Mayor Todd Gloria announced Monday that the city will officially transition all of its energy accounts to San Diego’s newly launched community choice energy provider, marking the first step toward powering all city facilities with 100% renewable energy sources.
“Making the decision to have 100% renewable energy sources power our city facilities is a choice that will help protect the beautiful city we call home for our children and grandchildren,” Gloria said. “Our landmark Climate Action Plan set one of the most aggressive renewable energy goals in the nation and today, we’re one step closer to achieving it.”
The Climate Action Plan, signed in 2015, has a goal of using 100% renewable energy sources citywide by 2035. The city is in the middle of writing its second five-year climate plan.
San Diego Community Power began providing renewable energy to municipal customers — including San Diego, La Mesa, Imperial Beach, Chula Vista and Encinitas — for the first time Monday.
Prior to its implementation, San Diegans only had one energy provider, San Diego Gas and Electric.
Agencies can choose between the default option of 50% renewable energy or the “Power100” rate, which provides electricity from 100% renewable sources. By comparison, San Diego Gas & Electric’s current mix of energy sources is about 31% renewable.
Gloria committed the city to the Power 100 rate.
The CCE does not remove SDG&E from the equation. Regardless of which energy provider consumers opt for, SDG&E will still deliver energy to residents and retain responsibility for customer billing, according to city’s sustainability website.
“I applaud Mayor Gloria for taking the bold step to opt up to the 100% renewable energy for powering our city facilities,” said SDCP board member and San Diego City Councilwoman Monica Montgomery Steppe.
“There are currently 24 successful Community Choice Aggregations operating in 190 communities around California,” she said. “As the second largest in the state, San Diego Community Power will provide reliable, affordable energy service from cleaner, sustainable sources bringing us closer to realizing our Climate Action Plan goals.”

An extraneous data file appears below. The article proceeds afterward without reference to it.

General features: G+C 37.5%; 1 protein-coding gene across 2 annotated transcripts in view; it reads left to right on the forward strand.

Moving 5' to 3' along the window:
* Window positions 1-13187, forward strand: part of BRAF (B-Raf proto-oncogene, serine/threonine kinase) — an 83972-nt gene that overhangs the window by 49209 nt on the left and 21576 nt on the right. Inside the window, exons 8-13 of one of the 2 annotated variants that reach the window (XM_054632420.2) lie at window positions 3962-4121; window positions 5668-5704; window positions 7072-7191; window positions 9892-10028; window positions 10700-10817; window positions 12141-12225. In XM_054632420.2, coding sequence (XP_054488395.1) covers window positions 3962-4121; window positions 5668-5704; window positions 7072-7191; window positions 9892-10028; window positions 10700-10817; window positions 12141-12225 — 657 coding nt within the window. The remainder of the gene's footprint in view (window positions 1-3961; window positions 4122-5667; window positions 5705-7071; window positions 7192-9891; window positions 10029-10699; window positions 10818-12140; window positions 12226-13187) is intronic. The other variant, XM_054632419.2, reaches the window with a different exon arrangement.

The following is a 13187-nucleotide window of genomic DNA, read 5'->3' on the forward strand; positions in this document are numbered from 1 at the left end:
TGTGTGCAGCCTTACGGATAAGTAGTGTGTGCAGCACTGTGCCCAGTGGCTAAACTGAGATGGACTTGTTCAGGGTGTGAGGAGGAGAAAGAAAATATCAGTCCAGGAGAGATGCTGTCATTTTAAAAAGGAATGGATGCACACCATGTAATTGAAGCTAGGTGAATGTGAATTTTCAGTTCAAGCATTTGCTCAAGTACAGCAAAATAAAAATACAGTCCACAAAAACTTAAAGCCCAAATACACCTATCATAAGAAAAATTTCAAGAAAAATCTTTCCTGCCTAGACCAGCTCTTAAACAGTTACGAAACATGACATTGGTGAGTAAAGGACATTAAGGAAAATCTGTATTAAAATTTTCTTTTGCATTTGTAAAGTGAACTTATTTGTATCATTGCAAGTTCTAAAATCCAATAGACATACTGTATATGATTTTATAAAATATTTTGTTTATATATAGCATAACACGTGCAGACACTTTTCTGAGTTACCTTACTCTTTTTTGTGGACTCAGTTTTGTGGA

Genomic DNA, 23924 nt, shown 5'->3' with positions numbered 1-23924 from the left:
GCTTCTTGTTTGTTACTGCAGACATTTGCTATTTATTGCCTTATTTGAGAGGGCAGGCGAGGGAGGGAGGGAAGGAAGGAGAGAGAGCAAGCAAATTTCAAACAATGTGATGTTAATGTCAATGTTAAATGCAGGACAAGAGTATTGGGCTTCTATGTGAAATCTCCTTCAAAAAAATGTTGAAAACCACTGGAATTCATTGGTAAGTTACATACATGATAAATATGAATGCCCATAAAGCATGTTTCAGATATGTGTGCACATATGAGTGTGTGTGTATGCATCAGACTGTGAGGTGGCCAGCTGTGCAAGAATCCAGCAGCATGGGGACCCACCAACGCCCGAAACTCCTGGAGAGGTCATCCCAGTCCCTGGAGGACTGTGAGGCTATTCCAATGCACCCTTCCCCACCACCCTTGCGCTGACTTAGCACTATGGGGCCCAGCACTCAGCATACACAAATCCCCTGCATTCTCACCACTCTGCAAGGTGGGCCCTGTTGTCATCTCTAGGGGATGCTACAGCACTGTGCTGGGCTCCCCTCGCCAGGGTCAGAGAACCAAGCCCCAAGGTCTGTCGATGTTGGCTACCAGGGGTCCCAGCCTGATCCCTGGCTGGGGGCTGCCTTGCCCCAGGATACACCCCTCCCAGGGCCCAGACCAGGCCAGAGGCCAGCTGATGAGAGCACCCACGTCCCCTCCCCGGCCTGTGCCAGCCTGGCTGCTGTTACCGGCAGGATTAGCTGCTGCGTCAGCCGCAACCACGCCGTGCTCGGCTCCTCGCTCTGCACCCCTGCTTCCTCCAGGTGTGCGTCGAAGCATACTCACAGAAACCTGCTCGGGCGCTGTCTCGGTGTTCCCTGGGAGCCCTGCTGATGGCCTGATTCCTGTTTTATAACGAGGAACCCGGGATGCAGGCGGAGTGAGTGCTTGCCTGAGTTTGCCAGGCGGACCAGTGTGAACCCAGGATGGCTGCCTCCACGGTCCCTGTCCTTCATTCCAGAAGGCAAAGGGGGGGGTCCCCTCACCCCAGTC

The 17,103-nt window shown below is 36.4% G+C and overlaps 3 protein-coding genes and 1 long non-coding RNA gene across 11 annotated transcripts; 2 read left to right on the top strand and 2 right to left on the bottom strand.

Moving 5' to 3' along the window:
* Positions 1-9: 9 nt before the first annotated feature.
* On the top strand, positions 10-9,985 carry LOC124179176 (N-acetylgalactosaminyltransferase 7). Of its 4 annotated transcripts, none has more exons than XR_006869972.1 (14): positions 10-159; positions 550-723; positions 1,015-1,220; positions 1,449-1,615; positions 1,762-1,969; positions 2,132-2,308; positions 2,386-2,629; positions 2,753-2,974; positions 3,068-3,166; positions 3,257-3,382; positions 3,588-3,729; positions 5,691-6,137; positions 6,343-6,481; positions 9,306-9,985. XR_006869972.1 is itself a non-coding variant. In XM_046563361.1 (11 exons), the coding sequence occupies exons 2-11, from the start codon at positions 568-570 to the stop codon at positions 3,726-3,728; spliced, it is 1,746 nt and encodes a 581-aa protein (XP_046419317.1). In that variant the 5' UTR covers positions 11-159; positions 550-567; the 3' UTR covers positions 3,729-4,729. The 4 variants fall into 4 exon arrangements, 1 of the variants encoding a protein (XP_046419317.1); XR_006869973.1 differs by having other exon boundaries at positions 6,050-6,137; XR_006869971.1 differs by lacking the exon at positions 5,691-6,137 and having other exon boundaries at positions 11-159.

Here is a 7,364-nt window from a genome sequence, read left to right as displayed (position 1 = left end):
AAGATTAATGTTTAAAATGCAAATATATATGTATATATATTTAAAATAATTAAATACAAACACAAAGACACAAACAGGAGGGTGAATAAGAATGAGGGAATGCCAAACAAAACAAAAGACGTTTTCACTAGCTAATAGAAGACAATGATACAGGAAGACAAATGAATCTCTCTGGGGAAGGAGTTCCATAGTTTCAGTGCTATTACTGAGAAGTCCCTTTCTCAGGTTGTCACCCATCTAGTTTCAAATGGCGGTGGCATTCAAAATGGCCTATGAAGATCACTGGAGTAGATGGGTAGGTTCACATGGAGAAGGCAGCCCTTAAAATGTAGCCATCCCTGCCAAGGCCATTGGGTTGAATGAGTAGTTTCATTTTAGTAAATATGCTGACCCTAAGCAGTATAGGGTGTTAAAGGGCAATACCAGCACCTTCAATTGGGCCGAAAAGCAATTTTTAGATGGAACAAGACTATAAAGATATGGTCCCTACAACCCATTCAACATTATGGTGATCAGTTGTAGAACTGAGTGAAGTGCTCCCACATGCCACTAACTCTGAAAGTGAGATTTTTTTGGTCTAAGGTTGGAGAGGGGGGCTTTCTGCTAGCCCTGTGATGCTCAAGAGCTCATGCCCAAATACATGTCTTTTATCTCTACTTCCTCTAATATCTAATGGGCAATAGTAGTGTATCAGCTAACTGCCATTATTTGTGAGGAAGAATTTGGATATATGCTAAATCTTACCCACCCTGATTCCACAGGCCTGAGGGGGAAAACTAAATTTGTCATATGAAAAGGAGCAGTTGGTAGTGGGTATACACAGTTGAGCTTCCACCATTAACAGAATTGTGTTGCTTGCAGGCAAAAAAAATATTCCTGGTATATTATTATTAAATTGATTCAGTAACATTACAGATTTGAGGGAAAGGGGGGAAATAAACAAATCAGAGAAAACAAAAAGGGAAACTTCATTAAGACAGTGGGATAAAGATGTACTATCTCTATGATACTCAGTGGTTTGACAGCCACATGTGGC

Gloria’s office said the cost differences are relatively minor, with the Power100 plan expected to be roughly comparable with the current SDG&E rate.
In Phase 1 of the community power rollout, about 9% of the city’s total energy load will transition to the Power 100 plan.
“Everybody deserves to live in a healthy environment and should be protected from the impacts of climate change,” said Councilman Sean Elo-Rivera, chair of the council’s Environment Committee. “That is why it is essential to shift from fossil fuels and invest in clean energy as soon as possible.”
San Diego has also developed a Climate Equity Index to evaluate access to opportunity in San Diego’s Communities of Concern and guide climate action decisions.
“Our decision to ‘opt-up’ demonstrates the immediate value of San Diego Community Power and their commitment to helping us achieve our climate goals, including a zero-carbon future,” said Councilman Joe LaCava, who serves as an alternate member on the SDCP Board of Directors and a member of the Environment Committee. “Through this partnership we can ensure the next phases of the rollout produce a cleaner mix of energy that is equitably distributed
throughout the city.”